2010 Carolina Panthers Team Preview/Predictions
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2009 Record: 8-8
The 2009 season for the Carolina Panthers fell far short of expectations. A team that won the NFC South and earned the No. 2 playoff seed in the 2008 regular season was expected to repeat as the division champion.
Carolina had the defense, the power running game, and the capable downfield threat (Steve Smith) to give NFC opponents fits once again. All the pieces were in place; coach John Fox’s team just had to execute and retain its capacity to play clinical and effective football in a no-frills manner.
Jake Delhomme quarterbacked Carolina to the franchise’s only Super Bowl appearance in the 2003 NFL campaign. Delhomme then put together a solid 2008 as Carolina won 12 games and earned the second seed in the NFC postseason. More often than not, Delhomme was a veteran presence who could be counted on to get the ball to Smith and other capable receivers.
Yes, Carolina didn’t make the playoffs every year, as Delhomme struggled with consistency, but in most Autumnal odysseys, this was a franchise that could be expected to contend for playoff spots in the heat of December battle.
In 2009, the familiar narrative simply didn’t unfold. Delhomme started horribly and never righted the ship. A steady stream of interceptions from his right arm short-circuited scoring drives and wasted the running prowess of Jonathan Stewart and DeAngelo Williams. Carolina’s defense was very solid in 2009; the Panthers allowed only two opponents – New Orleans and Philadelphia – to reach the 30-point mark.
Yet, the repeated inability of Delhomme to protect the ball kept knocking the Panthers off the path. The endless cycle of turnovers and misfires never got corrected, and the team fell to 5-8 after 13 games.
When backup Matt Moore took over for Delhomme in the final three weeks, a game-management philosophy replaced Delhomme’s recklessness, and sure enough, Carolina won each Sunday to finish its season at 8-8. Moore stayed on for the 2010 season, while Delhomme is now a member of the Cleveland Browns. That’s hardly an idle coincidence.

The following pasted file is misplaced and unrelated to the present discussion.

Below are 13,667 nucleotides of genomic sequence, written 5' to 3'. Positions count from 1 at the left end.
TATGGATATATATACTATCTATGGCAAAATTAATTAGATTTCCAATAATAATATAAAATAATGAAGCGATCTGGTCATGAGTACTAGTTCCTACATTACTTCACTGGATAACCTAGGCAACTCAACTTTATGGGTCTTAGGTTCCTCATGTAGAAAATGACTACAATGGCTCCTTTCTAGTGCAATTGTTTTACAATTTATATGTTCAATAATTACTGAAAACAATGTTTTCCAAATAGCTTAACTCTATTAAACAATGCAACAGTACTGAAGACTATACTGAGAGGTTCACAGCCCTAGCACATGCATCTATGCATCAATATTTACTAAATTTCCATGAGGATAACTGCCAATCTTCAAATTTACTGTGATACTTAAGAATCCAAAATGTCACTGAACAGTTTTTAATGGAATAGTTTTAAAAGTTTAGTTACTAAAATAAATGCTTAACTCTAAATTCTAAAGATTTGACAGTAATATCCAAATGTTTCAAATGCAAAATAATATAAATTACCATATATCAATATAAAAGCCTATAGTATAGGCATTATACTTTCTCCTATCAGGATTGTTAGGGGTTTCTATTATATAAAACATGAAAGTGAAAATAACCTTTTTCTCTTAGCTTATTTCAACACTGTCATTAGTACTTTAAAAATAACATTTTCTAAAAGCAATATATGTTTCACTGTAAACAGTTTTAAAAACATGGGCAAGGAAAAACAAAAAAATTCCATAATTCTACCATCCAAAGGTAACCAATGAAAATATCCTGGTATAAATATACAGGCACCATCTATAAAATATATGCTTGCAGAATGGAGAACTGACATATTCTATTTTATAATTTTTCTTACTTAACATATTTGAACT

The key in 2010, for reasons already hinted at above, is rather obvious. Moore, the new starting quarterback, has to control the game, protect the ball, and make basic reads to get the ball to backs and receivers within the context of a short passing game.
Moore doesn’t have to win games for his team; his job – as is the case with so many NFL quarterbacks these days – is to not lose any contests for the Panthers.
If the ball-control model, coupled with a smashmouth running game, can churn clock and score 20 points every week, this team could grind out enough wins to finish 9-7 or maybe 10-6.
It’s asking a lot with an unproven quarterback, but that’s what the Panthers have to do to win games in 2010. It’s not as though they can become the New Orleans Saints or New England Patriots and sling the ball over the field.
Panthers 2010 Outlook
Carolina’s only going to win with one style or methodology.
Panthers 2010 Futures
Super Bowl Odds: +5250
Conference Odds: +2550
NFC South Odds: +605
2010 Panthers Predictions
Place they’ll finish in NFC South: 3rd
Place they’ll finish in NFC Conference: 9th
Over/Under Season Wins Prediction: Over 7.5 Wins
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Dave Golokhov has written for BETUS Sportsbook, Sportsfanmagazine.com, FOX, Askmen.com, Sports-central.org, and the FOXSports.com Funhouse.